Underwater Explorer Presents Lake Ontario Shipwrecks

Noted shipwreck explorer Jim Kennard will present an all-day program on the “Shipwrecks of Lake Ontario” on Saturday, June 13 as part of the 2009 Great Lakes Seaway Trail Experience Series. Kennard’s discoveries have received worldwide attention and have been featured in National Geographic Magazine. The program at the “Red Barn” at the Sackets Harbor Battlefield State Historic Site on Hill Street in Sackets Harbor benefits the nonprofit Great Lakes Seaway Trail Foundation that promotes tourism-based learning experiences along the 518-mile-long freshwater shoreline of New York and Pennsylvania. The program fee for the day-long shipwrecks program on June 13th is $15 or $5/program payable at the door.

The waters of the Great Lakes Seaway Trail hold many of the more than 200 wrecks Kennard has discovered in more than 35 years of diving. Each of his four presentations on May 21st will focus on a different wreck that Kennard and exploration partner Dan Scoville have discovered over the past six years in Lake Ontario. The program begins at 10 am and will include presentations on:

“Discovery of the Steamer Homer Warren,”

“The Last Voyage of the Schooner Etta Belle,”

“Discovery of an Early 19th Century Lake Ontario Schooner,” and

“The Deep Water Shipwrecks of Lake Ontario.”

During each program Kennard will present a brief update & short video on HMS Ontario, a British sloop-of-war that sank in Lake Ontario on October 31, 1780, during the Revolutionary War. Kennard also be signing copies of the recently-published book “Legend of the Lake,” the story of the HMS Ontario.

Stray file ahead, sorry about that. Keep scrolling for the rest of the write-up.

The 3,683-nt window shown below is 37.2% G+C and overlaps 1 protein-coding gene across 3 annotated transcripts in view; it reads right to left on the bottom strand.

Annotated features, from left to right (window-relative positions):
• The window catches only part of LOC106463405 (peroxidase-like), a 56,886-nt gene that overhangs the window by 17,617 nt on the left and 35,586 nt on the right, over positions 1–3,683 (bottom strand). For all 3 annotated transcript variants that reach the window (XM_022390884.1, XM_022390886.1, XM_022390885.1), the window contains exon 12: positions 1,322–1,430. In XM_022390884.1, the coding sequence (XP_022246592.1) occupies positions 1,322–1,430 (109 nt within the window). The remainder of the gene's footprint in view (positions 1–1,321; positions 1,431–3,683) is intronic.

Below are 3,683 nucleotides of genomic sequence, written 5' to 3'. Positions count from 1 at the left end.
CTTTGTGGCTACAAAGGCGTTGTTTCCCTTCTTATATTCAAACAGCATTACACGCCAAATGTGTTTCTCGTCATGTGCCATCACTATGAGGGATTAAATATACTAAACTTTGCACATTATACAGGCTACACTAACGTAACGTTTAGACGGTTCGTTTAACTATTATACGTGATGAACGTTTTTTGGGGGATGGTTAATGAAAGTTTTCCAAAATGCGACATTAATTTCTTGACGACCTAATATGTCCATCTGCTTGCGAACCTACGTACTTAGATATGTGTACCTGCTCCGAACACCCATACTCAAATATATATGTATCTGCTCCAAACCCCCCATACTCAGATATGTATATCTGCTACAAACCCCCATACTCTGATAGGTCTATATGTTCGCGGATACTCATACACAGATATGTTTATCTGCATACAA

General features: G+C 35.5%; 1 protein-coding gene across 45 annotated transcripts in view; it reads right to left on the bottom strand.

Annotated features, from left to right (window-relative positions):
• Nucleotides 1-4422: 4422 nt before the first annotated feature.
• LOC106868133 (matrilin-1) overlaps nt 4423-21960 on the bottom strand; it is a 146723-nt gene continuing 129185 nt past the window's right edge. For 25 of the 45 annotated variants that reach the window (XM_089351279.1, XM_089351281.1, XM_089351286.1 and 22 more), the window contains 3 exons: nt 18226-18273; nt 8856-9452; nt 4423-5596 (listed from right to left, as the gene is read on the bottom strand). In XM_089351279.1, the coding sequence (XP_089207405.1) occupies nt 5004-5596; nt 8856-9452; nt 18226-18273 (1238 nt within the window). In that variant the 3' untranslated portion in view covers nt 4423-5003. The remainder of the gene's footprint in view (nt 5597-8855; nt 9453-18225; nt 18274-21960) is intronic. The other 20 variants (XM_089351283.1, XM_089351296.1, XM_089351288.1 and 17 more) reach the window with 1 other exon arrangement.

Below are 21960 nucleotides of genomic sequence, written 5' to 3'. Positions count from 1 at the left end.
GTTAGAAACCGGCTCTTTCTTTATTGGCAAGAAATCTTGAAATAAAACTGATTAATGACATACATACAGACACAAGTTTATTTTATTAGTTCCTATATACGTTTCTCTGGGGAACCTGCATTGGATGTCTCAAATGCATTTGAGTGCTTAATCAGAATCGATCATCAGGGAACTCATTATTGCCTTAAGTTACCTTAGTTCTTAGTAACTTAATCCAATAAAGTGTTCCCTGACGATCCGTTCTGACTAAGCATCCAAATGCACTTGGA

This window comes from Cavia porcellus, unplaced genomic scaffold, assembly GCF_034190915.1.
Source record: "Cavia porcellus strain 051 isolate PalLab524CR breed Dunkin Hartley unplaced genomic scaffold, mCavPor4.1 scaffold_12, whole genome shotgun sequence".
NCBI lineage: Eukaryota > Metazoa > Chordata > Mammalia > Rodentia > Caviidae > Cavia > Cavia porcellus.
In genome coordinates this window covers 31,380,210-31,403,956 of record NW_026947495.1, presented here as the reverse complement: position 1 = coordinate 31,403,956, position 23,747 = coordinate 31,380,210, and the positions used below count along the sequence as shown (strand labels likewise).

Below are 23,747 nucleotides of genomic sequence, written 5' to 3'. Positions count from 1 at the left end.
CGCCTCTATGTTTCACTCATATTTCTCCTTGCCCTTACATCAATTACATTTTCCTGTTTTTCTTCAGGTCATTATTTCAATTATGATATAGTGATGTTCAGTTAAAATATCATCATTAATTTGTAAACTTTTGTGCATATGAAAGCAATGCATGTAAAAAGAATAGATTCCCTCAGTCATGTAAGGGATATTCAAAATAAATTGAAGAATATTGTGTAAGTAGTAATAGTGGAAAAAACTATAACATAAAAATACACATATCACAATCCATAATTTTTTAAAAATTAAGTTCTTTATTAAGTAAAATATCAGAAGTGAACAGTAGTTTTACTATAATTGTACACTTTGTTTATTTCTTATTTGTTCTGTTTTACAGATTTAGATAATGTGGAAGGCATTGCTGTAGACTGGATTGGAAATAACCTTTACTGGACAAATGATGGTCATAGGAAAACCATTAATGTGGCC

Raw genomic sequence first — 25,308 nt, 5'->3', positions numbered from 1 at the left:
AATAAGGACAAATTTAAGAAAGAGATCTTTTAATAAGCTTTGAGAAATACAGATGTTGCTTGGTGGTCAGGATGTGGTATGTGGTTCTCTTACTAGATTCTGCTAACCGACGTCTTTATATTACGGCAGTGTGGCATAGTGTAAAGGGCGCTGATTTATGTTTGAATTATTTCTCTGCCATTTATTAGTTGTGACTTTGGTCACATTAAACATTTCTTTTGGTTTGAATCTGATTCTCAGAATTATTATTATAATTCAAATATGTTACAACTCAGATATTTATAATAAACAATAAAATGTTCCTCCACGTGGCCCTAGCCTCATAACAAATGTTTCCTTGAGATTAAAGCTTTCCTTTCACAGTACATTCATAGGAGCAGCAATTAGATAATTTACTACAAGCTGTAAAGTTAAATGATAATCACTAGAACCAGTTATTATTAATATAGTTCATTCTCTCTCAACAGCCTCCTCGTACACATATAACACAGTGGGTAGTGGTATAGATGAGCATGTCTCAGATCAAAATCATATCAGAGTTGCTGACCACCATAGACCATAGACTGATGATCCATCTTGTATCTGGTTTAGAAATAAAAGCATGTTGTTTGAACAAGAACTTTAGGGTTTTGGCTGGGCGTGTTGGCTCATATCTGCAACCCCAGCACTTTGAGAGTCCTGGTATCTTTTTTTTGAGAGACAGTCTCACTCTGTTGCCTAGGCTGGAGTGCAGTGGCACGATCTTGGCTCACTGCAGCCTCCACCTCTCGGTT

Since 1970, Kennard has discovered shipwrecks in the Great Lakes, Lake Champlain, NY Finger Lakes, and Mississippi and Ohio rivers. Using his background as an electrical engineer, Kennard built the side scan sonar system that located the shipwrecks.

For more information on the Great Lake Seaway Trail and the Dive the Seaway Trail Project, visit www.seawaytrail.com or call 315-646-1000.

HMS Ontario: 1780 Intact British Warship Found

Big news last week with the discovery of the &#8220practically intact&#8221 HMS Ontario in nearly 500 feet waters of Lake Ontario. The Revolution War era 80-foot British sloop of war went down during gale in 1780 with a compliment of Canadian crew, British Soldiers, and possibly American POWs.

It’s considered one of the earliest discovered shipwrecks in America. New York is also home to the a 1758 Land Tortoise fully intact in Lake George’s south basin.

The Associated Press carried the story of the HMS Ontario &#8211 &#8220the oldest shipwreck and the only fully intact British warship ever found in the Great Lakes.&#8221

The finders of the wreck said they regard it as a war grave and have no plans to raise it or remove any of its artifacts. They said the ship is still considered the property of the British Admiralty.

The sloop was discovered resting partially on its side, with two masts extending more than 70 feet above the lake bottom&#8230-

The Ontario went down on Oct. 31, 1780, with a garrison of 60 British soldiers, a crew of about 40, mostly Canadians, and possibly about 30 American war prisoners.

The warship had been launched only five months earlier and was used to ferry troops and supplies along upstate New York’s frontier. Although it was the biggest British ship on the Great Lakes at the time, it never saw battle, Smith said.

After the ship disappeared, the British conducted a sweeping search but tried to keep the sinking secret from Gen. George Washington’s troops because of the blow to the British defenses.

Hatchway gratings, the binnacle, compasses and several hats and blankets drifted ashore the next day. A few days later the ship’s sails were found adrift in the lake. In 1781, six bodies from the Ontario were found near Wilson, N.Y. For the next two centuries, there were no other traces of the ship.